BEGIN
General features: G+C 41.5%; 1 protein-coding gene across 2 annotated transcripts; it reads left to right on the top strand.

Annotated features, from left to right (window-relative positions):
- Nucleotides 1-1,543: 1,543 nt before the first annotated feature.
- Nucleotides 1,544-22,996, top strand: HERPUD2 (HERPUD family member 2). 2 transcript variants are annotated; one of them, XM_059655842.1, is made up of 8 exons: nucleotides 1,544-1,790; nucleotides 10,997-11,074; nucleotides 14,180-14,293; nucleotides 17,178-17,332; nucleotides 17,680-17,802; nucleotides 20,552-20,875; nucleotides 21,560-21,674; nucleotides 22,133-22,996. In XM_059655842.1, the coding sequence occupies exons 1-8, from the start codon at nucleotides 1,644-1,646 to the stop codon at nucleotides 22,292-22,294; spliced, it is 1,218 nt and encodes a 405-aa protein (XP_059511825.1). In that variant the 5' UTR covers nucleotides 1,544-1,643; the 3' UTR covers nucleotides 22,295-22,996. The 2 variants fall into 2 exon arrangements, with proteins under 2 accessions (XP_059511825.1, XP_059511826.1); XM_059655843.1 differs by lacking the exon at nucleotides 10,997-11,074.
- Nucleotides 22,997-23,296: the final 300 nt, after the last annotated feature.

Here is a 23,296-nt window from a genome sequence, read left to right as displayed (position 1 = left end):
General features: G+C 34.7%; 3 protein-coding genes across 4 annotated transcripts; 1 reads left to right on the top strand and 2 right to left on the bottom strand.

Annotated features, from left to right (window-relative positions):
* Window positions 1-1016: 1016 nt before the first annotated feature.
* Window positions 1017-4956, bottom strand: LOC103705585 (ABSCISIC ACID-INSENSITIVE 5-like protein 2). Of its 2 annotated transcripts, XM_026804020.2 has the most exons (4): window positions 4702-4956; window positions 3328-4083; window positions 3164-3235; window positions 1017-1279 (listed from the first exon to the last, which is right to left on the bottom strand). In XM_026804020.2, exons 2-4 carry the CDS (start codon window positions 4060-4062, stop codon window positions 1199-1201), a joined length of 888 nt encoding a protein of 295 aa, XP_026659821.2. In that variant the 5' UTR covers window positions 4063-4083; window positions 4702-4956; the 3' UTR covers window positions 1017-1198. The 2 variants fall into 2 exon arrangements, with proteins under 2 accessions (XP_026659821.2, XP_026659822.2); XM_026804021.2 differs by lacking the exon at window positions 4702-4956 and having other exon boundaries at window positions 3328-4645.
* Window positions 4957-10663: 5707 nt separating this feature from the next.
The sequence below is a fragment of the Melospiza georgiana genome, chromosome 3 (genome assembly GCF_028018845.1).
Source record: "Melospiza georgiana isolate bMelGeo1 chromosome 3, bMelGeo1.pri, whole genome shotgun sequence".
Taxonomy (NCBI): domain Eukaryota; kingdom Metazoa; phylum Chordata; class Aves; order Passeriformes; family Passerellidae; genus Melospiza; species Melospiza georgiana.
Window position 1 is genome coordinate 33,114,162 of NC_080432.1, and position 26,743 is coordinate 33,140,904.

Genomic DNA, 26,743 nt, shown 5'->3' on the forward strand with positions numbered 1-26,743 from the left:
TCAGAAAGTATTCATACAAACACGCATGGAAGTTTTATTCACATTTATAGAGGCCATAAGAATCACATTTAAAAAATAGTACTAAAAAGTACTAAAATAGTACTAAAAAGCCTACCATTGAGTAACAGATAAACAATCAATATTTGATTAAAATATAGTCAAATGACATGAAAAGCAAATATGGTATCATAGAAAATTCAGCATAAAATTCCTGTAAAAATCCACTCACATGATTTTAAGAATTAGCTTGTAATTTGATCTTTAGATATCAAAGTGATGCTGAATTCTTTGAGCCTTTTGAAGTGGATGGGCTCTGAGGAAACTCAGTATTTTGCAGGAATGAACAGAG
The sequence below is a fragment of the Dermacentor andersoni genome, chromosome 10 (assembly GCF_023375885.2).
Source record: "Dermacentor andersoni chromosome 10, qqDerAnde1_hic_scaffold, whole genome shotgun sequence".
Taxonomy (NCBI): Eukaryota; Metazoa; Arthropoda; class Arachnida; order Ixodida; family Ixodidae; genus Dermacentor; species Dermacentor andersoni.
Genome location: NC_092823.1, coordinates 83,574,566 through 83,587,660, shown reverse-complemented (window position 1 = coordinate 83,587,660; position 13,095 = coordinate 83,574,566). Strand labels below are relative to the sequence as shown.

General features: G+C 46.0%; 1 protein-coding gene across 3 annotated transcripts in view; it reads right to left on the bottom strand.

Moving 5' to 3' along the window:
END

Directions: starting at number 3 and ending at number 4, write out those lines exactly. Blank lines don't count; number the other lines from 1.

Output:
- Nucleotides 1-1,543: 1,543 nt before the first annotated feature.
- Nucleotides 1,544-22,996, top strand: HERPUD2 (HERPUD family member 2). 2 transcript variants are annotated; one of them, XM_059655842.1, is made up of 8 exons: nucleotides 1,544-1,790; nucleotides 10,997-11,074; nucleotides 14,180-14,293; nucleotides 17,178-17,332; nucleotides 17,680-17,802; nucleotides 20,552-20,875; nucleotides 21,560-21,674; nucleotides 22,133-22,996. In XM_059655842.1, the coding sequence occupies exons 1-8, from the start codon at nucleotides 1,644-1,646 to the stop codon at nucleotides 22,292-22,294; spliced, it is 1,218 nt and encodes a 405-aa protein (XP_059511825.1). In that variant the 5' UTR covers nucleotides 1,544-1,643; the 3' UTR covers nucleotides 22,295-22,996. The 2 variants fall into 2 exon arrangements, with proteins under 2 accessions (XP_059511825.1, XP_059511826.1); XM_059655843.1 differs by lacking the exon at nucleotides 10,997-11,074.